The global financial crisis may have slowed the consumption of various commodities, but Asian demand for grains (as food and feed) remains strong. The first World Grains Trade Summit held on 17 to 18 February 2009, organized by the Centre for Management Technology in Singapore, reported that demand for 2009 will largely come from Asia.
As the world continues to recover from the effects of the 2008 crisis, the Summit expressed concerns about the current grain market riddled with risks and slowed by the world economic downturn. The participants hoped for the market to be less volatile, but the Summit reports indicated that this year’s market will be affected by policies, climate changes, and other factors that may disrupt supply such as pests and natural calamities.
The growing Asian population
According to Diego Barber, global head of grains at Noble Group, Asia is home to 60% of the world’s population, which continues to grow at 1–1.4% per year. He stressed that the region will play an important if not critical role in bringing more demand to trade in grains. In these volatile times, Asian grain demand has been upheld by population growth, rising per capita incomes, strong food policies, as well as decreasing energy and food prices, which helped reduce the risk of inflation.
“Global inflation reversed its sharp upward trend after 2008 as energy and food prices fell as a result of the economic slowdown,” Barber said. “Lower inflation rates and declining food prices gave Asian consumers some relief, which helped maintain consumption patterns.”
Challenges emerged, however, from the global credit crunch, the declines in economic growth rates in key emerging markets (the economies of China and India were expected to drop by 3–5%), and increased awareness and policy initiatives to ensure food security.
Nevertheless, the changing nutritional trends in the emerging Asian markets and the regional governments’ efforts to maintain and protect strategic reserves have created a positive demand for grains, which would help drive consumption trend.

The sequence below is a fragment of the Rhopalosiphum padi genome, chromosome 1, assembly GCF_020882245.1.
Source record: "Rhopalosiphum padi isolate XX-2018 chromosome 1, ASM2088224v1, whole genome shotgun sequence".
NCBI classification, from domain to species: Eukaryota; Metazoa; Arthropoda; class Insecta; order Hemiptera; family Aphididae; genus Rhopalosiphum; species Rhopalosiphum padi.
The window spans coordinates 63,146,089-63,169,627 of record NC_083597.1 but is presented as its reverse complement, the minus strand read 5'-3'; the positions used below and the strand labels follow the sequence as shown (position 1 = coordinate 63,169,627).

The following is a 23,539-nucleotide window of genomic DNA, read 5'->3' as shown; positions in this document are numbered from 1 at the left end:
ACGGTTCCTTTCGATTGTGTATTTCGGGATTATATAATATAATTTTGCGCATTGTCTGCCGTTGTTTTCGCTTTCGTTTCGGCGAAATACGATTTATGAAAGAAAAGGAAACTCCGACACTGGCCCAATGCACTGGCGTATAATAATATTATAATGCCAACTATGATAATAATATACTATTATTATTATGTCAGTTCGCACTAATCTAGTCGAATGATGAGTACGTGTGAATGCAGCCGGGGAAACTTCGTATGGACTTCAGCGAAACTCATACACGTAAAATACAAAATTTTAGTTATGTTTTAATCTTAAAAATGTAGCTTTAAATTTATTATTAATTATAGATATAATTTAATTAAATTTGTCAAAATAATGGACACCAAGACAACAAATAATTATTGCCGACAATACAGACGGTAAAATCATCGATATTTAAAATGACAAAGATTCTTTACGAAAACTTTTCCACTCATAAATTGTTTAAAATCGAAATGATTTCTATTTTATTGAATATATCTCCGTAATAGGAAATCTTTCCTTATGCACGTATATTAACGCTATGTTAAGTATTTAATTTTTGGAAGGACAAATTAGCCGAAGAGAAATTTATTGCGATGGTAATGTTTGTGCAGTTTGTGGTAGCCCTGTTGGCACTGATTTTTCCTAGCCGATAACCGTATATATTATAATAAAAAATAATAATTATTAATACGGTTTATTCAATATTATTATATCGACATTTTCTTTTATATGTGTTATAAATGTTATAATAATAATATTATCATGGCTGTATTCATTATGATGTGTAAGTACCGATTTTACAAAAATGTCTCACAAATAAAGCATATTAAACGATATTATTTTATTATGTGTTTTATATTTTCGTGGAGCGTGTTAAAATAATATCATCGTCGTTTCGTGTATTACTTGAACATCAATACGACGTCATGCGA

False sense of comfort
Rajeev Raina, head of Olam International’s Rice Division, said that, following the market developments of 2008 and their impact on trade this year, rice markets may offer the world a false sense of comfort.
Not known to many, the world saw high production from 2003 to 2008. This increase in production is misleading because, for 4 years (2003-06) within that period, consumption exceeded production. Stock amounts also rose since late 2008 on the back of food security measures. Since 1991, yields have been falling behind population growth, which suggests that the production comfort zone has, for 18 years now, been eroded by the rising tide of consumption. Raina said that the world needed a 1.5% yield increase every year for the next 12 years just to retain the current balance.
Production increased last year in Thailand, India, Pakistan, and even Vietnam because of the rice price hike. Prices subsequently went down, which gave consumers a relative sense of security. This false sense of relief may be further exacerbated by India’s possible return to the market. India banned exports of nonbasmati rice last year following the food crisis. If it lifts the ban soon and releases its rice stocks, chances are prices will come further down. Many fail to realize, however, that the fundamentals have not changed. The world continues to consume at a rate faster than production growth. The market needs efforts to overcome this gap. But, results do not happen overnight. It may take more than 10 years to see the results from any research initiative; hence, we can expect rice availability to be tight over the next decade.
In addition, although buffer stocks are rising, amounts remain relatively low. Hence, potential short-term imbalances in supply and demand are becoming more pronounced. Government export restrictions as well as climate changes can easily tip this finely balanced situation over to the critical side.
The Summit cautioned the participants against the possible risks of today’s market. Among the many key features that would affect trends were the financial crisis, how investment funds will react or when they will return, the long-term promise of research, and the potential benefits offered by genetically modified crops. The event’s presenters pinned much hope on Asia’s strong consumption trend, which would help keep demand firm. Prices and policies, however, will still greatly determine the market’s capacity to meet these future needs.